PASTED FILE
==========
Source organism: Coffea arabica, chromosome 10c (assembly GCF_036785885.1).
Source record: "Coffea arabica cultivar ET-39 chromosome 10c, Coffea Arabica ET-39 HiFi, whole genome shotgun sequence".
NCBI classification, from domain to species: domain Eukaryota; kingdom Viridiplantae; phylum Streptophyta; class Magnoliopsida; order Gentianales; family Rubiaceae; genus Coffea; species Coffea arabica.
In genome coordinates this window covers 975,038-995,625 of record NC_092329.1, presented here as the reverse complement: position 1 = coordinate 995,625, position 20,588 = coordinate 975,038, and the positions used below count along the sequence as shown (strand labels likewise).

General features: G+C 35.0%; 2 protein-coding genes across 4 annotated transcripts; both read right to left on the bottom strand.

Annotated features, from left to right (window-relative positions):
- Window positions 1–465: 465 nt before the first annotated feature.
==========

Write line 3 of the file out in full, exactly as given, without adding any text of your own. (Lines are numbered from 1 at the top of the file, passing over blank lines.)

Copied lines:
NCBI classification, from domain to species: domain Eukaryota; kingdom Viridiplantae; phylum Streptophyta; class Magnoliopsida; order Gentianales; family Rubiaceae; genus Coffea; species Coffea arabica.